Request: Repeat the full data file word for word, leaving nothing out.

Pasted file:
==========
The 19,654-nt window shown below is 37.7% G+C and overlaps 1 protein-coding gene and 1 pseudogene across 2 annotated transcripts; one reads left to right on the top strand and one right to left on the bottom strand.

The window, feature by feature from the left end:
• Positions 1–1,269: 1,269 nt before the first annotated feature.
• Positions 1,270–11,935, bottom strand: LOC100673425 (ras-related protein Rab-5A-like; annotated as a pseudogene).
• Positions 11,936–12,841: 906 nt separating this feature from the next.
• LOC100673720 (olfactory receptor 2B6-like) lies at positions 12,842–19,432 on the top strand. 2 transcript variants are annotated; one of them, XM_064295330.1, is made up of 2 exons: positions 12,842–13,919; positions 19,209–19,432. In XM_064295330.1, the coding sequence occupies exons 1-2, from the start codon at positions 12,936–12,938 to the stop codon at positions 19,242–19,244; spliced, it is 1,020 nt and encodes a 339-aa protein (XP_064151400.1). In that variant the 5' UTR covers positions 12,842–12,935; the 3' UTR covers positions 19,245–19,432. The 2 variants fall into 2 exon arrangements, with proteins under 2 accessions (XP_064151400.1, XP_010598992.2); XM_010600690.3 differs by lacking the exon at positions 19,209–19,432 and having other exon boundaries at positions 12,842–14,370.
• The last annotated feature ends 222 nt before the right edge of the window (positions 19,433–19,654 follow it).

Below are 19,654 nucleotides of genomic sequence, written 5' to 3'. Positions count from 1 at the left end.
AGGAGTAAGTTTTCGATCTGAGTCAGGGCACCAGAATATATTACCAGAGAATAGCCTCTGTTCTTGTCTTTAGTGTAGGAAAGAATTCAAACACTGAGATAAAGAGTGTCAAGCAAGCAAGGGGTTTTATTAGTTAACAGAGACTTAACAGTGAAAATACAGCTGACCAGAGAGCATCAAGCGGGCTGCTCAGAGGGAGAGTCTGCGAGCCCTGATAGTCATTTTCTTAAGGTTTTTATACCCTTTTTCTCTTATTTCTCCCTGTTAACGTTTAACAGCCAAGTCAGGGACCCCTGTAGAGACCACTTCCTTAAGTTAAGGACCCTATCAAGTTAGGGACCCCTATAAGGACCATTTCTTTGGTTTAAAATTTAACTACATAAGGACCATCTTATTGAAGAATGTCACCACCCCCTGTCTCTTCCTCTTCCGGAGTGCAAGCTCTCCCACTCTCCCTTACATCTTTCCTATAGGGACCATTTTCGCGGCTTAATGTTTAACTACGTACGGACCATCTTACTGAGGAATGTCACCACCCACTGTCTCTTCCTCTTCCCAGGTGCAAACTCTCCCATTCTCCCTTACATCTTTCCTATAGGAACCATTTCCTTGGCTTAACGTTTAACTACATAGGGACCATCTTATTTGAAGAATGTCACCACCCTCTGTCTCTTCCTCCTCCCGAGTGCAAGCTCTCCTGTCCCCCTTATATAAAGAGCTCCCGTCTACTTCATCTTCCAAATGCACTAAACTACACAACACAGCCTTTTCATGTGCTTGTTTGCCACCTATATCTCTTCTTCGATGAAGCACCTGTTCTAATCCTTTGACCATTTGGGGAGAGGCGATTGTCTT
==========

The 19,654-nt window shown below is 37.7% G+C and overlaps 1 protein-coding gene and 1 pseudogene across 2 annotated transcripts; one reads left to right on the top strand and one right to left on the bottom strand.

The window, feature by feature from the left end:
• Positions 1–1,269: 1,269 nt before the first annotated feature.
• Positions 1,270–11,935, bottom strand: LOC100673425 (ras-related protein Rab-5A-like; annotated as a pseudogene).
• Positions 11,936–12,841: 906 nt separating this feature from the next.
• LOC100673720 (olfactory receptor 2B6-like) lies at positions 12,842–19,432 on the top strand. 2 transcript variants are annotated; one of them, XM_064295330.1, is made up of 2 exons: positions 12,842–13,919; positions 19,209–19,432. In XM_064295330.1, the coding sequence occupies exons 1-2, from the start codon at positions 12,936–12,938 to the stop codon at positions 19,242–19,244; spliced, it is 1,020 nt and encodes a 339-aa protein (XP_064151400.1). In that variant the 5' UTR covers positions 12,842–12,935; the 3' UTR covers positions 19,245–19,432. The 2 variants fall into 2 exon arrangements, with proteins under 2 accessions (XP_064151400.1, XP_010598992.2); XM_010600690.3 differs by lacking the exon at positions 19,209–19,432 and having other exon boundaries at positions 12,842–14,370.
• The last annotated feature ends 222 nt before the right edge of the window (positions 19,433–19,654 follow it).

Below are 19,654 nucleotides of genomic sequence, written 5' to 3'. Positions count from 1 at the left end.
AGGAGTAAGTTTTCGATCTGAGTCAGGGCACCAGAATATATTACCAGAGAATAGCCTCTGTTCTTGTCTTTAGTGTAGGAAAGAATTCAAACACTGAGATAAAGAGTGTCAAGCAAGCAAGGGGTTTTATTAGTTAACAGAGACTTAACAGTGAAAATACAGCTGACCAGAGAGCATCAAGCGGGCTGCTCAGAGGGAGAGTCTGCGAGCCCTGATAGTCATTTTCTTAAGGTTTTTATACCCTTTTTCTCTTATTTCTCCCTGTTAACGTTTAACAGCCAAGTCAGGGACCCCTGTAGAGACCACTTCCTTAAGTTAAGGACCCTATCAAGTTAGGGACCCCTATAAGGACCATTTCTTTGGTTTAAAATTTAACTACATAAGGACCATCTTATTGAAGAATGTCACCACCCCCTGTCTCTTCCTCTTCCGGAGTGCAAGCTCTCCCACTCTCCCTTACATCTTTCCTATAGGGACCATTTTCGCGGCTTAATGTTTAACTACGTACGGACCATCTTACTGAGGAATGTCACCACCCACTGTCTCTTCCTCTTCCCAGGTGCAAACTCTCCCATTCTCCCTTACATCTTTCCTATAGGAACCATTTCCTTGGCTTAACGTTTAACTACATAGGGACCATCTTATTTGAAGAATGTCACCACCCTCTGTCTCTTCCTCCTCCCGAGTGCAAGCTCTCCTGTCCCCCTTATATAAAGAGCTCCCGTCTACTTCATCTTCCAAATGCACTAAACTACACAACACAGCCTTTTCATGTGCTTGTTTGCCACCTATATCTCTTCTTCGATGAAGCACCTGTTCTAATCCTTTGACCATTTGGGGAGAGGCGATTGTCTT